Stop by the Go RVing AWAY experience to take a tour of some of the newest RV units on the market and discover the one that’s right for you. Kick back and relax from the heat inside the RV, play a game of corn hole, and don’t forget to enter to win a brand new cooler for your next trip away.
Check out the AARP Block Party, and try your hand at the touch screen match game, take a turn on the prize wheel or smile for the camera at the photo booth. on’t miss out on all the fun at the AARP Block Party!
Stop by the PepsiCo Recycling Roadster, a hybrid vehicle equipped with solar panels that’s rolling into communities across the U.S., to learn about recycling and play fun games for the chance to win sustainable swag.
Be sure to check out Western Washington Toyota Dealers, and the sporty and aggressive new Toyota Camry—America’s bestselling car! And the adventurous new Toyota RAV4 is ready for anything anytime!
Visit the Full Circle booth to learn about eating locally grown produce, and how Full Circle can conveniently add fresh fruits and vegetables to your family’s meals, plus, stop by the Hello Fresh booth to learn how to enjoy wholesome home-cooked meals with no planning, no shopping and no hassle, and pick up a special discount code for your first two boxes of HelloFresh!
Come visit the Gecko at the GEICO Booth! GEICO. Everyone is a winner with GEICO, so come and play a game and visit with the Gecko.
Plus, bite into delicious samples from Tate’s Bake Shop, Quorn, Red Rock Deli, KIND, Jarritos, more.
The Bite of Seattle® is a free-to-attend community festival, and in an effort for guests to experience the best of the Bite of Seattle®, we are excited to also offer discounted food and drink packages including the Experience Bite Package which includes Craft Beer & Cider Tasting + The Alley, plus The Alley stand-alone ticket, and, the Craft Beer & Cider Tasting Only Package. Discounted packages are on sale now online.
Since 2009, Trees for Neighborhoods has helped Seattle residents plant over 9,300 trees in their yards and along the street. That’s 9,300 more trees working to clean our air and water, make our streets more walkable, and our neighborhoods healthier! See where the trees are planted.
When you participate in Trees for Neighborhoods, you receive:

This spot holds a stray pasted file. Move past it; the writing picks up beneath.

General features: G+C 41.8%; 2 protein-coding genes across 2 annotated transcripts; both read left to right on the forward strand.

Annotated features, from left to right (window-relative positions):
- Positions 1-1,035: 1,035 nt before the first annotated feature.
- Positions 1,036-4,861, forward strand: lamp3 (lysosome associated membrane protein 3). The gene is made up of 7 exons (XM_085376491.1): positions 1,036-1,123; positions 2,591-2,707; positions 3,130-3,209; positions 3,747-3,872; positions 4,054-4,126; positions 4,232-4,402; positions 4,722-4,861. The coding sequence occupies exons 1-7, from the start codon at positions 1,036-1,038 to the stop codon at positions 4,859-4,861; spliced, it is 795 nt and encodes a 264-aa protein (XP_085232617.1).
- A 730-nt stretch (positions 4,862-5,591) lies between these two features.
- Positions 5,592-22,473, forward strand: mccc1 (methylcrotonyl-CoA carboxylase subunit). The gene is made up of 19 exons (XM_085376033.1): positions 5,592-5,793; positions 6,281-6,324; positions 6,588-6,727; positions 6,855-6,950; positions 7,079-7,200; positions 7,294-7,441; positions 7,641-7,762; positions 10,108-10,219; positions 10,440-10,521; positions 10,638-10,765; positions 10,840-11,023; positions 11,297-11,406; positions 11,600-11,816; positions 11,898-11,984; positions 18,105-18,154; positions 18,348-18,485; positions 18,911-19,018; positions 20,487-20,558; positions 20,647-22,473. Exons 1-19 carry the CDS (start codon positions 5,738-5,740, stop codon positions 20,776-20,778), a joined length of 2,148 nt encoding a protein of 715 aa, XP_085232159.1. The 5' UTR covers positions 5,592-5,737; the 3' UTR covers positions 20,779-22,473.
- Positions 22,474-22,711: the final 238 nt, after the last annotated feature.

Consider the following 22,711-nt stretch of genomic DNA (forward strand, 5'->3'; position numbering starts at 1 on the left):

- Help selecting the right tree and planting location
- Free trees (up to 4 per household, lifetime max of 6)
- A watering bag & mulch for each tree
- Training on proper planting and care
- Assistance applying for street tree planting permits
- Ongoing care reminders and future pruning workshop opportunities
- Tree delivery & planting assistance if you need physical help or lack access to a vehicle
- Street tree evaluations for the first couple of years to let you know how your trees are doing
Plant a Tree in 2019!
The application will open on July 15 and close on August 12. To make sure you don’t miss the application window, sign up here for the 2019 email list to find out what tree species we will have and application information when we have that information available.
How to Apply?
- Evaluate your planting site and tree options. Read the planting considerations page.
Select the tree best suited for the space.
- Under power lines? Select one of the power line approved trees.
- Planting along the street? Review the minimum planting strip width requirements before selecting your tree.
- Backyard space? Choose the largest tree appropriate for your site.
Want help deciding on the right tree for your space? Come to one of our free Right Tree, Right Place workshops. While these classes are optional, we highly recommend taking one as they will help you make the best decision about where to plant your tree.
July 20: Right Tree, Right Place workshop Rainier Beach Public Library Branch, 11:00 AM – Noon
August 3: Right Tree, Right Place workshop Lake City Public Library Branch, 11:00 AM – Noon
- Review the 2019 tree list. Pay attention to the mature size of the trees and their needs for sun. Select trees that will have room to grow to maturity. If you have the space, please consider planting a larger tree to bring greater benefits to your neighborhood.